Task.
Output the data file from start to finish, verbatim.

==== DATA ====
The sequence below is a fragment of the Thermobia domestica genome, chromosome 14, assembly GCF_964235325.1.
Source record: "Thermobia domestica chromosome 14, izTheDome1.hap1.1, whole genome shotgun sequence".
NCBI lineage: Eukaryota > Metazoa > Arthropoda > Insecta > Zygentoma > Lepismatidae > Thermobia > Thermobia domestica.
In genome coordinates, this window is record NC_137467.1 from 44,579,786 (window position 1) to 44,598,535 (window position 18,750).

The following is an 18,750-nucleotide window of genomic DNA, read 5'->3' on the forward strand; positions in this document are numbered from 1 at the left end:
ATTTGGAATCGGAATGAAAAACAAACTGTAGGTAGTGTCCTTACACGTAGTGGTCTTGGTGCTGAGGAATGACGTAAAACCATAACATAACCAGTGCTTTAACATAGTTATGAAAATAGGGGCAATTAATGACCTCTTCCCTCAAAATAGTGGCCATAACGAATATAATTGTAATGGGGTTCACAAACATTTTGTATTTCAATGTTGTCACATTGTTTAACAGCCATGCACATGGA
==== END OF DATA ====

The sequence below is a fragment of the Thermobia domestica genome, chromosome 14, assembly GCF_964235325.1.
Source record: "Thermobia domestica chromosome 14, izTheDome1.hap1.1, whole genome shotgun sequence".
NCBI lineage: Eukaryota > Metazoa > Arthropoda > Insecta > Zygentoma > Lepismatidae > Thermobia > Thermobia domestica.
In genome coordinates, this window is record NC_137467.1 from 44,579,786 (window position 1) to 44,598,535 (window position 18,750).

The following is an 18,750-nucleotide window of genomic DNA, read 5'->3' on the forward strand; positions in this document are numbered from 1 at the left end:
ATTTGGAATCGGAATGAAAAACAAACTGTAGGTAGTGTCCTTACACGTAGTGGTCTTGGTGCTGAGGAATGACGTAAAACCATAACATAACCAGTGCTTTAACATAGTTATGAAAATAGGGGCAATTAATGACCTCTTCCCTCAAAATAGTGGCCATAACGAATATAATTGTAATGGGGTTCACAAACATTTTGTATTTCAATGTTGTCACATTGTTTAACAGCCATGCACATGGA